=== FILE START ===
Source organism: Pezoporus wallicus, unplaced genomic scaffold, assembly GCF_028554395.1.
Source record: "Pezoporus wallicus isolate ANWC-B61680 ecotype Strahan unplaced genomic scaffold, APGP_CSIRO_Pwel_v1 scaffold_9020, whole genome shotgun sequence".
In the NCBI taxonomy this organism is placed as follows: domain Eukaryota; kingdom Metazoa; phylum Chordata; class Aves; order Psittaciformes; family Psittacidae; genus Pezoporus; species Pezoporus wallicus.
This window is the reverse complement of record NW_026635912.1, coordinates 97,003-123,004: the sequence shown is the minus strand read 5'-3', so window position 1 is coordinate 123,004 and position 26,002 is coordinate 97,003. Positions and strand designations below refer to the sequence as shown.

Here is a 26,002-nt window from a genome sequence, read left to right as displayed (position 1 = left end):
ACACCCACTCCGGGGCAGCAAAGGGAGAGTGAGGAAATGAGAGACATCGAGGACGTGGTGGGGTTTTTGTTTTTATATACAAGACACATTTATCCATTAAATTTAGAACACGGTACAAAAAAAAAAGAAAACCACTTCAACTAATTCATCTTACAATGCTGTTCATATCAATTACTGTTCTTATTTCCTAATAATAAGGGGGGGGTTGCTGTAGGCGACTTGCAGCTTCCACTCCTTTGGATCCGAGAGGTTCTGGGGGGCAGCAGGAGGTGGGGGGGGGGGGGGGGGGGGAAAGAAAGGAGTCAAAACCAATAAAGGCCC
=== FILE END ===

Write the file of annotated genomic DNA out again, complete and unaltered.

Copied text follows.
Source organism: Pezoporus wallicus, unplaced genomic scaffold, assembly GCF_028554395.1.
Source record: "Pezoporus wallicus isolate ANWC-B61680 ecotype Strahan unplaced genomic scaffold, APGP_CSIRO_Pwel_v1 scaffold_9020, whole genome shotgun sequence".
In the NCBI taxonomy this organism is placed as follows: domain Eukaryota; kingdom Metazoa; phylum Chordata; class Aves; order Psittaciformes; family Psittacidae; genus Pezoporus; species Pezoporus wallicus.
This window is the reverse complement of record NW_026635912.1, coordinates 97,003-123,004: the sequence shown is the minus strand read 5'-3', so window position 1 is coordinate 123,004 and position 26,002 is coordinate 97,003. Positions and strand designations below refer to the sequence as shown.

Here is a 26,002-nt window from a genome sequence, read left to right as displayed (position 1 = left end):
ACACCCACTCCGGGGCAGCAAAGGGAGAGTGAGGAAATGAGAGACATCGAGGACGTGGTGGGGTTTTTGTTTTTATATACAAGACACATTTATCCATTAAATTTAGAACACGGTACAAAAAAAAAAGAAAACCACTTCAACTAATTCATCTTACAATGCTGTTCATATCAATTACTGTTCTTATTTCCTAATAATAAGGGGGGGGTTGCTGTAGGCGACTTGCAGCTTCCACTCCTTTGGATCCGAGAGGTTCTGGGGGGCAGCAGGAGGTGGGGGGGGGGGGGGGGGGGGAAAGAAAGGAGTCAAAACCAATAAAGGCCC